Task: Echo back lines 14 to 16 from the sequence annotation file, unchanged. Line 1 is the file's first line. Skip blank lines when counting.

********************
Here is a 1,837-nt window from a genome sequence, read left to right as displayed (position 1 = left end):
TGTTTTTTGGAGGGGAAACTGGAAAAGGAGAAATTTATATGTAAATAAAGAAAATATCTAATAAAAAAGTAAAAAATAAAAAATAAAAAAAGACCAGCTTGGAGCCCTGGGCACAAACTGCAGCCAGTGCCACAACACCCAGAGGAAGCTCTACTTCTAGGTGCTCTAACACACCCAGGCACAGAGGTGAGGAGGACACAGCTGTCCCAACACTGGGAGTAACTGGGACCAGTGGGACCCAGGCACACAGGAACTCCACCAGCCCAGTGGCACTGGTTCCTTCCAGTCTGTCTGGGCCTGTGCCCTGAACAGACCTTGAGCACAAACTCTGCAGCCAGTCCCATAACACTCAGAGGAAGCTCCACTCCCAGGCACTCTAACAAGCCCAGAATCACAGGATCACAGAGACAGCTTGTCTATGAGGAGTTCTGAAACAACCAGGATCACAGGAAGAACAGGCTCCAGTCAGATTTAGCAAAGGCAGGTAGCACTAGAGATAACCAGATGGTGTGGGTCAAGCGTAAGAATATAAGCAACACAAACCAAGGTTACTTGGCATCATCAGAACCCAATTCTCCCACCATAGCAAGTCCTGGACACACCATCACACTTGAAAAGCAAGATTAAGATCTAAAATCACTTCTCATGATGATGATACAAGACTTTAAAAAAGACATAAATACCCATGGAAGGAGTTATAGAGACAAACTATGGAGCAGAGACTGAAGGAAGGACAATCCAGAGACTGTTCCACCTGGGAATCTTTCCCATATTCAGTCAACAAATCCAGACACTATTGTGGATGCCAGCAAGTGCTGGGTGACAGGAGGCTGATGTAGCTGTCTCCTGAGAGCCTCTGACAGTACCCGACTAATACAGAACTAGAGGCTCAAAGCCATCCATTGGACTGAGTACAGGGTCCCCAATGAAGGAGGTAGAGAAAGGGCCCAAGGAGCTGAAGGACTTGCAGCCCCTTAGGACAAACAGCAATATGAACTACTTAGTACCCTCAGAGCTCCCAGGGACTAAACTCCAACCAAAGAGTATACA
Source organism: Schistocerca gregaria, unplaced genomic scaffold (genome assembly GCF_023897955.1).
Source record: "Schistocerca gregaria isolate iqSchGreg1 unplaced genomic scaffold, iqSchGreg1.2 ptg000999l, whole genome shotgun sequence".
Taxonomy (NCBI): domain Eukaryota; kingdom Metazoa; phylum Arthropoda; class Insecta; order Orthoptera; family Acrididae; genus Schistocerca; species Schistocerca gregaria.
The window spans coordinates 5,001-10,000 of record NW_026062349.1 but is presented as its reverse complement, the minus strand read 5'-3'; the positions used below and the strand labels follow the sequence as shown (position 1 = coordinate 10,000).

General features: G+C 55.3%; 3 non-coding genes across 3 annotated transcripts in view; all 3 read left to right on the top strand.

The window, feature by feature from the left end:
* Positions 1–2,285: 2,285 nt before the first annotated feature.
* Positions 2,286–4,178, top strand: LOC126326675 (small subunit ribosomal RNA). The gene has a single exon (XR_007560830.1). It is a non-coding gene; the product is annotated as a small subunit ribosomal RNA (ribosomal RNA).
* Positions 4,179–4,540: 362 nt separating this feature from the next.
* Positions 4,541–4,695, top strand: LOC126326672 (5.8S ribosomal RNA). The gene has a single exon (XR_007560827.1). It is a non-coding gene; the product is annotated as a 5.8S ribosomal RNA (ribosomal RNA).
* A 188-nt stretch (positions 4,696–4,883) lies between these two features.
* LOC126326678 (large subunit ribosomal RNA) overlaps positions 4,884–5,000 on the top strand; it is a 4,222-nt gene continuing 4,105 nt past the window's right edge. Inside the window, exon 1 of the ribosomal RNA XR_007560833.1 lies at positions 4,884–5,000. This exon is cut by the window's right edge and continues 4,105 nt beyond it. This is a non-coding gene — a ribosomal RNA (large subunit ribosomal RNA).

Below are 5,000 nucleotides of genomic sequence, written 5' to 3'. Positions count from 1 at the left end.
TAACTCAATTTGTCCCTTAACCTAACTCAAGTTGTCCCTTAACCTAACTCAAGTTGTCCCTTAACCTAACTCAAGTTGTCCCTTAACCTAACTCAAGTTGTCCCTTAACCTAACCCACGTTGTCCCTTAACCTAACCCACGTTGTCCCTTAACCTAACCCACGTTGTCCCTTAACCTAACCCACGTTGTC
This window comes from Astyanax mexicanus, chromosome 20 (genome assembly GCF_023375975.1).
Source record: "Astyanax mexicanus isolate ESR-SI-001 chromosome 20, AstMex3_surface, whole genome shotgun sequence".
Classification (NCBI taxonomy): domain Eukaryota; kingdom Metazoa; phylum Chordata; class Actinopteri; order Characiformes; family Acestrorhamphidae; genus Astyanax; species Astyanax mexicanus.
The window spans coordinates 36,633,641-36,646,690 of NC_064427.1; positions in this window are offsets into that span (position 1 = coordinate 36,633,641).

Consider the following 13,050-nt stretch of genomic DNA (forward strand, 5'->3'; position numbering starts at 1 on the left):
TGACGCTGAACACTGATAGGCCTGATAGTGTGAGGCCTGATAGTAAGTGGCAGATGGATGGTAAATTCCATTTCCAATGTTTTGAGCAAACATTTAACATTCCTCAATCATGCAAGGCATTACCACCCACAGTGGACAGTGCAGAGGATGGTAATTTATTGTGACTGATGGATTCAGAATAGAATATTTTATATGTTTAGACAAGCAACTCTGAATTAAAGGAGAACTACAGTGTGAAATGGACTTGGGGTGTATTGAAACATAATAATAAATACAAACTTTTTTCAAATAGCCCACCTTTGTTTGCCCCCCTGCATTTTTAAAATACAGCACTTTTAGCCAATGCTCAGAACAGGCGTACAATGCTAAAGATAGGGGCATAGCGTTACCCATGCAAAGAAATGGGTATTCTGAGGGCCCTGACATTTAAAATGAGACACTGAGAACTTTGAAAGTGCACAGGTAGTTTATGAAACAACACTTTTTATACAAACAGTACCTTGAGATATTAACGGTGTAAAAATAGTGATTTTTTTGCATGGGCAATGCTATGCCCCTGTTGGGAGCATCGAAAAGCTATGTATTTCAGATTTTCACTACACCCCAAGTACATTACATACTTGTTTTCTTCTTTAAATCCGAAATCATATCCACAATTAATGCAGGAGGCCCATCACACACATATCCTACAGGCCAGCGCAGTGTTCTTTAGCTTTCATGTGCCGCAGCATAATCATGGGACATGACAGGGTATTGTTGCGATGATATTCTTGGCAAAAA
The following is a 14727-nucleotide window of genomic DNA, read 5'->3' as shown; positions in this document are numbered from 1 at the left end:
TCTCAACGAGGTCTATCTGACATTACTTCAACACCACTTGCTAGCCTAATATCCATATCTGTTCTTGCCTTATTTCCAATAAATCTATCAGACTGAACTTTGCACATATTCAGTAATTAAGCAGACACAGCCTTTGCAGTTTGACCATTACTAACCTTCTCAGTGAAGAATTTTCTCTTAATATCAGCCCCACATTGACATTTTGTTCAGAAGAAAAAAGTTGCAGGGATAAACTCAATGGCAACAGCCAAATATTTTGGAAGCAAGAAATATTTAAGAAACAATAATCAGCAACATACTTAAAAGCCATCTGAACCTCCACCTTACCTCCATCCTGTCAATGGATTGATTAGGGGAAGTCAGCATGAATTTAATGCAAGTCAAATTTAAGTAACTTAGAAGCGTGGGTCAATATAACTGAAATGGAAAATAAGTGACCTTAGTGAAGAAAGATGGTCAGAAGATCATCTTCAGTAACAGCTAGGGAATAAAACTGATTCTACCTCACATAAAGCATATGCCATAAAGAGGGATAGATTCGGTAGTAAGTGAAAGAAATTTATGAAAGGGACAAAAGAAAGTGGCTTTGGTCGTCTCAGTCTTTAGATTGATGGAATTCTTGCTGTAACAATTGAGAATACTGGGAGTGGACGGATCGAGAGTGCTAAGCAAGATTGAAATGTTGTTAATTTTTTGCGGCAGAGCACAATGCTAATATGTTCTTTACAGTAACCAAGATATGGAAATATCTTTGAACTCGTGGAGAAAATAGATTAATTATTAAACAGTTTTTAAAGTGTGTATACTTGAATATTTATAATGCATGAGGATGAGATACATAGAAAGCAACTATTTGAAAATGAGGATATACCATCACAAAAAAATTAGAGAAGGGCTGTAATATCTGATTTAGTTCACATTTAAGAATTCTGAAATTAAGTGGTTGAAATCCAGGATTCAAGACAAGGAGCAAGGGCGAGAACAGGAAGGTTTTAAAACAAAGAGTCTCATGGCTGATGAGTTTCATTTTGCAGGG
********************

* LOC126326678 (large subunit ribosomal RNA) overlaps positions 4,884–5,000 on the top strand; it is a 4,222-nt gene continuing 4,105 nt past the window's right edge. Inside the window, exon 1 of the ribosomal RNA XR_007560833.1 lies at positions 4,884–5,000. This exon is cut by the window's right edge and continues 4,105 nt beyond it. This is a non-coding gene — a ribosomal RNA (large subunit ribosomal RNA).

Below are 5,000 nucleotides of genomic sequence, written 5' to 3'. Positions count from 1 at the left end.
TAACTCAATTTGTCCCTTAACCTAACTCAAGTTGTCCCTTAACCTAACTCAAGTTGTCCCTTAACCTAACTCAAGTTGTCCCTTAACCTAACTCAAGTTGTCCCTTAACCTAACCCACGTTGTCCCTTAACCTAACCCACGTTGTCCCTTAACCTAACCCACGTTGTCCCTTAACCTAACCCACGTTGTC